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The Daily Wildcat

The Daily Wildcat


    Bill may let counties pass own graffiti laws

    PHOENIX – When it comes to graffiti vandalism in the counties, hands are tied not for sprayers, taggers and etchers, but for county officials who under current law have no power to fight the crime.

    This might change if a bill passes that would allow counties to establish their own ordinances for graffiti prevention, removal and abatement.

    About 20 cities and towns currently have those regulations in place, but counties – which are entities of the state government – depend on the Legislature to change the law and expand their jurisdiction.

    The ordinances under the bill are not yet clearly defined. But officials said it is likely that rules similar to those of municipalities will be implemented.

    This could include prohibiting selling spray paint, etching solution and certain markers to minors, as well as locking up those products or displaying them within view of the cashier.

    It would also allow counties to use their budget for graffiti removal.

    Though Pima County officials were the driving force behind House bill 2328, all counties are in support of the measure, said Craig Sullivan, executive director of the County Supervisors Association.

    “”We think that it is going to vastly increase our ability to work with cities and municipalities to deal with vandalism caused by graffiti,”” Sullivan said.

    Pima County officials spend about $300,000 annually on removing graffiti on county property, he said, which does not include private housing or businesses.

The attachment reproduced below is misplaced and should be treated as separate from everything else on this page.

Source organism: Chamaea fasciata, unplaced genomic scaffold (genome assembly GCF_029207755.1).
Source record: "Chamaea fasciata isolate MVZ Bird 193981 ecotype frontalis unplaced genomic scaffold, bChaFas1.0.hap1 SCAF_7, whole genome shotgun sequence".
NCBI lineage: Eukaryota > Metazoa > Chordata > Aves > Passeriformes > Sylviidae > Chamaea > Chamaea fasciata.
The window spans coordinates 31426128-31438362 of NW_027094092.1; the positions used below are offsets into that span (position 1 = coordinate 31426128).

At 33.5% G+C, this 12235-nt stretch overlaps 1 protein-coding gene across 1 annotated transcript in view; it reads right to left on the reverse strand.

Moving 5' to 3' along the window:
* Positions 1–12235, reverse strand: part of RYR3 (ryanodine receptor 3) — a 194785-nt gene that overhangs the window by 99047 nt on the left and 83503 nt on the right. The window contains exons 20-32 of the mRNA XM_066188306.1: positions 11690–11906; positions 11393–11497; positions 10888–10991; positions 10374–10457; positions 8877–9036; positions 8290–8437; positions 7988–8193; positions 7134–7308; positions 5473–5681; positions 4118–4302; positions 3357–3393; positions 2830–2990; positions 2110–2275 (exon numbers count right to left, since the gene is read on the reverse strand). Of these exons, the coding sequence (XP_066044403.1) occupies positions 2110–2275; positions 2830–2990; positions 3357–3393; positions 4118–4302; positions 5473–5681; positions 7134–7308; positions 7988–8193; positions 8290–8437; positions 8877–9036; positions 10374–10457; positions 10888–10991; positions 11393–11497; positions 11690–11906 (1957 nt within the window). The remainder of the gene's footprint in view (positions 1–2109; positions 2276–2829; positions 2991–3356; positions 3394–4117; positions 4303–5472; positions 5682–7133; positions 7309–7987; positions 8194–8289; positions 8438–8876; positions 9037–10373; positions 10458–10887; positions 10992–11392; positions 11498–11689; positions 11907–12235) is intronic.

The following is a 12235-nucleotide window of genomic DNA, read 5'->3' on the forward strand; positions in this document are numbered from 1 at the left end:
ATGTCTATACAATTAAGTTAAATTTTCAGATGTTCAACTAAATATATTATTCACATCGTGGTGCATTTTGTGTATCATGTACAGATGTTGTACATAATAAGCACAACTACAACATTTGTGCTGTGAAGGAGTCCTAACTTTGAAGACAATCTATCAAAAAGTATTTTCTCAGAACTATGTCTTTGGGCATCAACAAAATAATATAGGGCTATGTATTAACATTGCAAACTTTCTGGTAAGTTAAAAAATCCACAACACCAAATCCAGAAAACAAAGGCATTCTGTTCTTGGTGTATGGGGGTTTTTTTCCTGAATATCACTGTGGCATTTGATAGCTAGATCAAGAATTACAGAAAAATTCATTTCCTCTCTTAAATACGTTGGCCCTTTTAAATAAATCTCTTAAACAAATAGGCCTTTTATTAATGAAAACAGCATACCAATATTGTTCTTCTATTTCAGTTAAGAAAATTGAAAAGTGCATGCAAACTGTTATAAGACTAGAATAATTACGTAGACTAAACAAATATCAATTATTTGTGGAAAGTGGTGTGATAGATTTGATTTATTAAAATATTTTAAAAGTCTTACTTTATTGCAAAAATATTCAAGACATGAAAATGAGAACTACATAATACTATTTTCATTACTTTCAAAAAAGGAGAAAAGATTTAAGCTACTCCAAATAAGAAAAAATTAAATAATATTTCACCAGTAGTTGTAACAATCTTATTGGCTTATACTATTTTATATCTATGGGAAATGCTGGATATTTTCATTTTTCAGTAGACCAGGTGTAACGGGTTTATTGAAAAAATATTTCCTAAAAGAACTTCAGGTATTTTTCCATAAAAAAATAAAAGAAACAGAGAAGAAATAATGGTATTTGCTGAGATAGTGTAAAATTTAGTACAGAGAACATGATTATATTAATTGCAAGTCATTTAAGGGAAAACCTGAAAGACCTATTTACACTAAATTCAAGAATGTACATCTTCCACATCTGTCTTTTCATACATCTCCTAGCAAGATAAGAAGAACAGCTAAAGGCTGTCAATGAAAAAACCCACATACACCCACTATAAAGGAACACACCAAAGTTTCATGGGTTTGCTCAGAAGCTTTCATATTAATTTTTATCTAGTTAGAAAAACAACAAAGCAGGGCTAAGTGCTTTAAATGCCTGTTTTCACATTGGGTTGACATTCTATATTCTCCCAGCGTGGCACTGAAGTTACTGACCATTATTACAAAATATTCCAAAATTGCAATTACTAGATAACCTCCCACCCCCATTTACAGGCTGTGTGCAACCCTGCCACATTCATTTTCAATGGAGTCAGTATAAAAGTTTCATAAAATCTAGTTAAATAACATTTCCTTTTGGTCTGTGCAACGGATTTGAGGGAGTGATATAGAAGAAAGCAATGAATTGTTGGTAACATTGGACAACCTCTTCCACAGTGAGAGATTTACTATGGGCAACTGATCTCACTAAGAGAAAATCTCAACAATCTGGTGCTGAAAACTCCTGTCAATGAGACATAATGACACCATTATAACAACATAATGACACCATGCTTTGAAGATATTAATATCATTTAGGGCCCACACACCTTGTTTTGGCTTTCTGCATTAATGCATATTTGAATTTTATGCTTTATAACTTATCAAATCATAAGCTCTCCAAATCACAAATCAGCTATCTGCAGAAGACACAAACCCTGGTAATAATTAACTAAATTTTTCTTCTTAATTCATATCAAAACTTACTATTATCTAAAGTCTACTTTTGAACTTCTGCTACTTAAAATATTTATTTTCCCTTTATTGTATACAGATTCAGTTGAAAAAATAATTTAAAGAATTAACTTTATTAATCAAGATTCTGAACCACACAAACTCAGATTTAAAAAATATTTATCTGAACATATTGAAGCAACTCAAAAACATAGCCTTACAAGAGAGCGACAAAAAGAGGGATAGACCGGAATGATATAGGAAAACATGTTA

“”We have a large unincorporated population, so all they have to do is cross the street and go into the county to buy their spray paint,”” said Rep. Jennifer Burns, R-Tucson, the bill’s sponsor.

    It is illegal in several cities, including Tucson, for minors to buy spray paint.

    Though graffiti is also an issue on the UA campus, it is not higher than in any other community, said Sgt. Eugene Mejia, spokesman for the University of Arizona Police Department.

    Painted bathroom stalls and walls are the areas targeted most commonly, Mejia said, though he didn’t have exact numbers of incidences.

    Mejia also said he didn’t know whether the sprayers are students because the number of arrests are very low.

    The university, not the City of Tucson, is responsible for the cleanup, he said.

    Burns’ bill only is one part of what communities can and should do to battle graffiti, said Michael Racy, a Pima County spokesman.

    Now that outreach and volunteer programs have been implemented, the measure could add a legal component that residents are not able to enforce themselves, Racy said at a hearing on the bill.

    “”This bill is the end of a many, many, many-year community effort with neighborhood groups, business groups and a local nonprofit,”” he said. “”And all those groups came to us and asked for this piece of the puzzle.””

    But several legislators were critical about the bill at its first hearing in the House Counties Municipalities and Military Affairs Committee on Jan. 23.

    Most outspoken was Rep. Russell Pearce, R-Mesa, who said he was most concerned about overregulating small businesses by requiring them to lock up certain products like spray cans, etching solution and markers.

    Pearce also said there should be uniform statewide standards that require all areas to enforce the same rules.

    “”This is feel-good legislation in my opinion,”” he said. “”I’m not sure it does any good. I haven’t seen any empirical data that would indicate this has the results we intended for it to happen.””

    Despite the criticism, the bill is awaiting a final vote in the House before it can be signed into law by Gov. Janet Napolitano.

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